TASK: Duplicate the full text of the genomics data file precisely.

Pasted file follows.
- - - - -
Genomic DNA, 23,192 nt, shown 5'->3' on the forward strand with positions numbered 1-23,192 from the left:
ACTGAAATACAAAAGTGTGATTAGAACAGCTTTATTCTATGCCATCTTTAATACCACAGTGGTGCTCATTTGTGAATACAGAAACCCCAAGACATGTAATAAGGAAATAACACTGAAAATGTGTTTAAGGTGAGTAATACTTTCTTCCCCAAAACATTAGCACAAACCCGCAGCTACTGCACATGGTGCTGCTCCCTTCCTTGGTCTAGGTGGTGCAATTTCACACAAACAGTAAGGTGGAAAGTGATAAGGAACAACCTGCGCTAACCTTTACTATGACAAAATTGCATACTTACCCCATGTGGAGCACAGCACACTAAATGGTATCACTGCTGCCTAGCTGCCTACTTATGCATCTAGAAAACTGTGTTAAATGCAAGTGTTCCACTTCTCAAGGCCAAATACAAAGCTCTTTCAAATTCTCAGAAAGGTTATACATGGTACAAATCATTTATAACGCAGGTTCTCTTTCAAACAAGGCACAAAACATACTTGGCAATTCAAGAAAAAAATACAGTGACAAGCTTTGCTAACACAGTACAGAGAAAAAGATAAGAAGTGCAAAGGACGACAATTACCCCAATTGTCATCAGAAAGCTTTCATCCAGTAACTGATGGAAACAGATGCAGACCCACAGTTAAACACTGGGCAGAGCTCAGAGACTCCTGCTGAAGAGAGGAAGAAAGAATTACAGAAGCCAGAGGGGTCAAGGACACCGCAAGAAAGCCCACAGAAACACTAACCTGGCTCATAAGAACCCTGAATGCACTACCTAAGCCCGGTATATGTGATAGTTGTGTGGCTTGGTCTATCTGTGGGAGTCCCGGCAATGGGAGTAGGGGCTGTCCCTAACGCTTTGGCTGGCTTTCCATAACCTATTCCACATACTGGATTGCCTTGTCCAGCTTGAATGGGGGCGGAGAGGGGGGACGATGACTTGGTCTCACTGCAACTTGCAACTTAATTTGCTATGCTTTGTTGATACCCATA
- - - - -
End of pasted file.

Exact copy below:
Genomic DNA, 23,192 nt, shown 5'->3' on the forward strand with positions numbered 1-23,192 from the left:
ACTGAAATACAAAAGTGTGATTAGAACAGCTTTATTCTATGCCATCTTTAATACCACAGTGGTGCTCATTTGTGAATACAGAAACCCCAAGACATGTAATAAGGAAATAACACTGAAAATGTGTTTAAGGTGAGTAATACTTTCTTCCCCAAAACATTAGCACAAACCCGCAGCTACTGCACATGGTGCTGCTCCCTTCCTTGGTCTAGGTGGTGCAATTTCACACAAACAGTAAGGTGGAAAGTGATAAGGAACAACCTGCGCTAACCTTTACTATGACAAAATTGCATACTTACCCCATGTGGAGCACAGCACACTAAATGGTATCACTGCTGCCTAGCTGCCTACTTATGCATCTAGAAAACTGTGTTAAATGCAAGTGTTCCACTTCTCAAGGCCAAATACAAAGCTCTTTCAAATTCTCAGAAAGGTTATACATGGTACAAATCATTTATAACGCAGGTTCTCTTTCAAACAAGGCACAAAACATACTTGGCAATTCAAGAAAAAAATACAGTGACAAGCTTTGCTAACACAGTACAGAGAAAAAGATAAGAAGTGCAAAGGACGACAATTACCCCAATTGTCATCAGAAAGCTTTCATCCAGTAACTGATGGAAACAGATGCAGACCCACAGTTAAACACTGGGCAGAGCTCAGAGACTCCTGCTGAAGAGAGGAAGAAAGAATTACAGAAGCCAGAGGGGTCAAGGACACCGCAAGAAAGCCCACAGAAACACTAACCTGGCTCATAAGAACCCTGAATGCACTACCTAAGCCCGGTATATGTGATAGTTGTGTGGCTTGGTCTATCTGTGGGAGTCCCGGCAATGGGAGTAGGGGCTGTCCCTAACGCTTTGGCTGGCTTTCCATAACCTATTCCACATACTGGATTGCCTTGTCCAGCTTGAATGGGGGCGGAGAGGGGGGACGATGACTTGGTCTCACTGCAACTTGCAACTTAATTTGCTATGCTTTGTTGATACCCATA